Romance novels create a utopian relationship, critics often squawk. There aren’t any real men like this. Every reader or writer of the genre has heard the refrain in some way, shape or form and there’s a reason for that. It’s called sexism.
Through that long and lasting journey, romance has cultivated a reputation. For the diehard enthusiast, it is a positive one – a love for books that represent female stories, friendships and love. For the uneducated, myths abound about the role of romance and how it impacts our world. I’d like to set a few of those straight.
Romance celebrates the woman’s story all on its own, whether that’s at work, at home or wherever. It validates our belief that our stories matter.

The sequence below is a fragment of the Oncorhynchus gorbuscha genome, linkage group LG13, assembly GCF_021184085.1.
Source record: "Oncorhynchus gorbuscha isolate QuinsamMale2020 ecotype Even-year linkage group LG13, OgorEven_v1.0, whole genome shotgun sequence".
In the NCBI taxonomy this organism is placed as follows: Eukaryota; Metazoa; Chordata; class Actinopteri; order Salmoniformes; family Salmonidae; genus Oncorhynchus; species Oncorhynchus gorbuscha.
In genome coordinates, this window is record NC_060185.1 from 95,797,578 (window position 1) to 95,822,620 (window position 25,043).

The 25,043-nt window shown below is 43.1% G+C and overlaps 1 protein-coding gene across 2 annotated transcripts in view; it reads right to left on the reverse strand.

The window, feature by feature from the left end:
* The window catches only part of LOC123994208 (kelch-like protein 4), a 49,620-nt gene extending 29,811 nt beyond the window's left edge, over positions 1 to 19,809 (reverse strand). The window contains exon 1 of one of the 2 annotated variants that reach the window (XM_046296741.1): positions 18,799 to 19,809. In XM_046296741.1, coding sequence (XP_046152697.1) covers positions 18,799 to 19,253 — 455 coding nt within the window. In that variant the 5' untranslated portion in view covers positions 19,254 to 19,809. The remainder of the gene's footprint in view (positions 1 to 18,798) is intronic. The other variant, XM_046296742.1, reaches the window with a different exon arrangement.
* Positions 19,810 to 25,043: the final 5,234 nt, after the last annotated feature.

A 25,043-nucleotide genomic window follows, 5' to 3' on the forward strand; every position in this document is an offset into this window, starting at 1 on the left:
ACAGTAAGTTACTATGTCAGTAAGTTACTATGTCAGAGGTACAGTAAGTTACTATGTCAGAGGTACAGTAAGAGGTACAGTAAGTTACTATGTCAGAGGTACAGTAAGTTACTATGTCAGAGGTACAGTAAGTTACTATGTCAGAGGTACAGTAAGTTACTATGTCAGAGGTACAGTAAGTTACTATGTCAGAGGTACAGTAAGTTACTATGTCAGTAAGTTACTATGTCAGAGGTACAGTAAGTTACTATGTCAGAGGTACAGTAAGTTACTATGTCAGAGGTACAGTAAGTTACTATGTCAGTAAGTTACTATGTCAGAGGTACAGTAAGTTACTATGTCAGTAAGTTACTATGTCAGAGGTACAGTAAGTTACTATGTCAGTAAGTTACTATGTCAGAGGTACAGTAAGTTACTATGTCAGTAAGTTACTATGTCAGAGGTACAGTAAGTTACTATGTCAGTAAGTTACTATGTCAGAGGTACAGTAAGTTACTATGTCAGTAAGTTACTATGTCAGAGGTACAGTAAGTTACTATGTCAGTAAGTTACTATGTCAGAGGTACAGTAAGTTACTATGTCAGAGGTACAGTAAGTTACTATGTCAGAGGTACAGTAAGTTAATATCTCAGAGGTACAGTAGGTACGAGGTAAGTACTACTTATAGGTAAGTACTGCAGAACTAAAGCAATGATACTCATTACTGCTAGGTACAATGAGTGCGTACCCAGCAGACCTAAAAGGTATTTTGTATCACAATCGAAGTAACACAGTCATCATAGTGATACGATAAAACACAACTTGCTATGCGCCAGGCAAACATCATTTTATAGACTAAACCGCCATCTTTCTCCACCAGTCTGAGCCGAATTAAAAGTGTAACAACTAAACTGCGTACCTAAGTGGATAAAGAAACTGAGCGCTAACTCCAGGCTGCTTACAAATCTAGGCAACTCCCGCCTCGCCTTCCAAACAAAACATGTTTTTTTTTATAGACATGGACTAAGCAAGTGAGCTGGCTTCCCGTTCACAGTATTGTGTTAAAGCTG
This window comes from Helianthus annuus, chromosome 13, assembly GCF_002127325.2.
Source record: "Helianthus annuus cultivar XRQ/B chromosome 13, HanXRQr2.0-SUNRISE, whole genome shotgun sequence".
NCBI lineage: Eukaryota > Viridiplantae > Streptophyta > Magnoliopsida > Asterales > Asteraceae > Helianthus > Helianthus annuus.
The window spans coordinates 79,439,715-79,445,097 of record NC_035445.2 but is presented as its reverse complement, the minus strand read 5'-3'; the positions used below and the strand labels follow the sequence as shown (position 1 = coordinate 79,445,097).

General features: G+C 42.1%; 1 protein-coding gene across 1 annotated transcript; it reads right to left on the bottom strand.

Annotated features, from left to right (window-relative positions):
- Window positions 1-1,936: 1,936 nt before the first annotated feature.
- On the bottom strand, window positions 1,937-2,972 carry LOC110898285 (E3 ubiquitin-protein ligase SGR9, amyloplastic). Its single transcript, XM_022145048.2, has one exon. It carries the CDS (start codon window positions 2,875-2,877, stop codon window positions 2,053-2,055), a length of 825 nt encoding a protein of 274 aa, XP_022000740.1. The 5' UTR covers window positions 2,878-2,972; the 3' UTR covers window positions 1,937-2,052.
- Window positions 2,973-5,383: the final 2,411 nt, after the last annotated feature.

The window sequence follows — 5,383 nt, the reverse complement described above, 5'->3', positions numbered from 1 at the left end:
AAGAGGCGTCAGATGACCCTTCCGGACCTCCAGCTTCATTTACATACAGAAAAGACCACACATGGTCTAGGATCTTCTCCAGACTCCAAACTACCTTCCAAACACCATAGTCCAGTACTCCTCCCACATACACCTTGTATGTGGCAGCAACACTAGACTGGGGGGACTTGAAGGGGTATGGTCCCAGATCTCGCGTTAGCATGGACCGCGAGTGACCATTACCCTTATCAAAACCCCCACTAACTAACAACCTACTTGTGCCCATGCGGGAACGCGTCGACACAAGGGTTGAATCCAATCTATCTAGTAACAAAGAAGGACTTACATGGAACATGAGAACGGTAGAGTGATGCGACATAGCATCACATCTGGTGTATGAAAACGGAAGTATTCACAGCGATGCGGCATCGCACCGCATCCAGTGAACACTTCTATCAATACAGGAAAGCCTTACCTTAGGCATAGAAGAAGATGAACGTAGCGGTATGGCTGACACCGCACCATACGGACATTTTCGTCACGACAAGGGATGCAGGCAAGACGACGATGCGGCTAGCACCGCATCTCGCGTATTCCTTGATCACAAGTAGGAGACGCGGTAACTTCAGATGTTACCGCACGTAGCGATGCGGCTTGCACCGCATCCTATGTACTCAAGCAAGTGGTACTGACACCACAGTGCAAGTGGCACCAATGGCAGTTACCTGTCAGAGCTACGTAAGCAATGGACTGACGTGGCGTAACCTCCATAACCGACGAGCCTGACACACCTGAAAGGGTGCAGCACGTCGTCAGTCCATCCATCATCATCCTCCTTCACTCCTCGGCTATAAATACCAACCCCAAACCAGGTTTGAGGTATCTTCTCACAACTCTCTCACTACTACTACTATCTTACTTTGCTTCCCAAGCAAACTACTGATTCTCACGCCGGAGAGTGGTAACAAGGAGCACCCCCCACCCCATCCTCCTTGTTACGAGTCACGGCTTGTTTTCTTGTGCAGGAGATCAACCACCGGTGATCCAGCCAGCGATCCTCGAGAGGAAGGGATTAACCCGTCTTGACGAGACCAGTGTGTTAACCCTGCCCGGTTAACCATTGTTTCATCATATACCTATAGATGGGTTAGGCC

The discussion is ongoing, but the panel was insightful, educational and full of actionable steps that authors, readers, and industry professionals can take to further an fully inclusive, fully intersectional romance genre.
When it comes to titles, I am all or none.
Why aren’t these books marketed as romance novels and why do so many stories have love-story plots or subplots but scoff at the ones that do so intentionally?
It wasn’t until I got older that I realized that promise, that paradise of women working as directors and doctors and lawyers, comes with strings attached